The seminar was led by World Bank consultant Sara Johansson. She highlighted the need for a dynamic, productive and internationally competitive private sector for better employment opportunities and economic growth and welfare. She emphasized the importance for a diagnostic exercise in order to better grasp the role of the private sector in providing jobs. A diagnostic exercise can be conducted through analyzing firm registry data looking specifically at: where the jobs in the formal sector are; (ii) where and how firms and jobs are being created; (iii) entrepreneurship activity; and (iv) the key constraints firms face?
This diagnostic exercise utilizing firm registry data was conducted in the former Yugoslav Republic of Macedonia. The results illustrated a complete snapshot of what kinds of firms are growing, entering and exiting. Findings showed that there is a lot of churning, new firms are created, but quickly destroyed at a much higher rate than in advanced economies. This pattern is also visible in employment, many employees enter the formal sector, but also exit at very high rates. In addition, the diagnostic provided a narrative of stunted growth- while firms are growing in size, productivity growth is sluggish. In contrast, the “gazelle” firms- the young small firms that create most of the employment- exist and are the ones creating most of the jobs every year.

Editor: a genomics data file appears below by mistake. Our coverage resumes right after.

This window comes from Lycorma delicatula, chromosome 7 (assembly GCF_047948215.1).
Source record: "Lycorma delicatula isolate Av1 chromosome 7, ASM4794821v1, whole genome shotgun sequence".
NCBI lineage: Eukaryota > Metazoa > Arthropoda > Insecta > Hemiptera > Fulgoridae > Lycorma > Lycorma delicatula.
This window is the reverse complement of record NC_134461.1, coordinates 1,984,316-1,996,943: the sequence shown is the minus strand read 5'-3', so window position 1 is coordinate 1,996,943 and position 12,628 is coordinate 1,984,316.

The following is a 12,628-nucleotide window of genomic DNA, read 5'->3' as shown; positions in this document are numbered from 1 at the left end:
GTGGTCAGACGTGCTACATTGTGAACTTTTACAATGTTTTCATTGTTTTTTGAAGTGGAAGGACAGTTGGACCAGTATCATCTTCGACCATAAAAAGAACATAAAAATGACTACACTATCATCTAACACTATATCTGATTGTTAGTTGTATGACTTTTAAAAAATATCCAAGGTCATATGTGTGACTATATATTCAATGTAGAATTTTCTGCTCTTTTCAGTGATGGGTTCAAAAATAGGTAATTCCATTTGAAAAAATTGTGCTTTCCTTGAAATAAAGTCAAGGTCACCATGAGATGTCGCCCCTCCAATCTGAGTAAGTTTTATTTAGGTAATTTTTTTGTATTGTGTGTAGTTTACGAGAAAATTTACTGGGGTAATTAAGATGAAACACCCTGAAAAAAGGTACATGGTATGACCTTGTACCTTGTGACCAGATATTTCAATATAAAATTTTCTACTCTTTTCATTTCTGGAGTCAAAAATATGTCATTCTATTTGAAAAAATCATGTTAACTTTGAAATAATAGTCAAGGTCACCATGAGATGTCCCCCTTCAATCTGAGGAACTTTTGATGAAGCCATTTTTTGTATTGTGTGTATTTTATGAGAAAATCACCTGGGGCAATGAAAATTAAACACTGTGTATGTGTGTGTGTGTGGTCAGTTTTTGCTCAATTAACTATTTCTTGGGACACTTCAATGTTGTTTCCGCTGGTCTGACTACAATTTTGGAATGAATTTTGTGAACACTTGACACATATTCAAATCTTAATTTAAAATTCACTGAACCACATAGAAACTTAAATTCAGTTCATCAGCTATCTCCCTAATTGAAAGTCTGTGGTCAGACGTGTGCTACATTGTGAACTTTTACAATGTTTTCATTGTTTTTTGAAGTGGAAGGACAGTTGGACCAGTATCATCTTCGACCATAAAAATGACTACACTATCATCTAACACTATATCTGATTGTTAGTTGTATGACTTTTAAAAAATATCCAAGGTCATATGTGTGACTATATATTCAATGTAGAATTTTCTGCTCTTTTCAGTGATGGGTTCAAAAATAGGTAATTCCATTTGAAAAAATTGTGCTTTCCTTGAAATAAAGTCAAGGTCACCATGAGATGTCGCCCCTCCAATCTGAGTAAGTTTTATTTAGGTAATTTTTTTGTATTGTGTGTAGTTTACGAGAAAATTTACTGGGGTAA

Other results revealed that entrepreneurship is necessity driven rather than opportunity driven. Although the former Yugoslav Republic of Macedonia has made progress on many fronts, two areas that need further attention are competition policy and governance. For example, firms find that competition from the informal sector is one of their largest challenges, undoubtedly an issued linked to governance and enforcement.
This type of analysis can be implemented and utilized in other countries and can shed light on firm dynamics in terms of entry, exit and employment growth by firm age, sector, size and productivity level.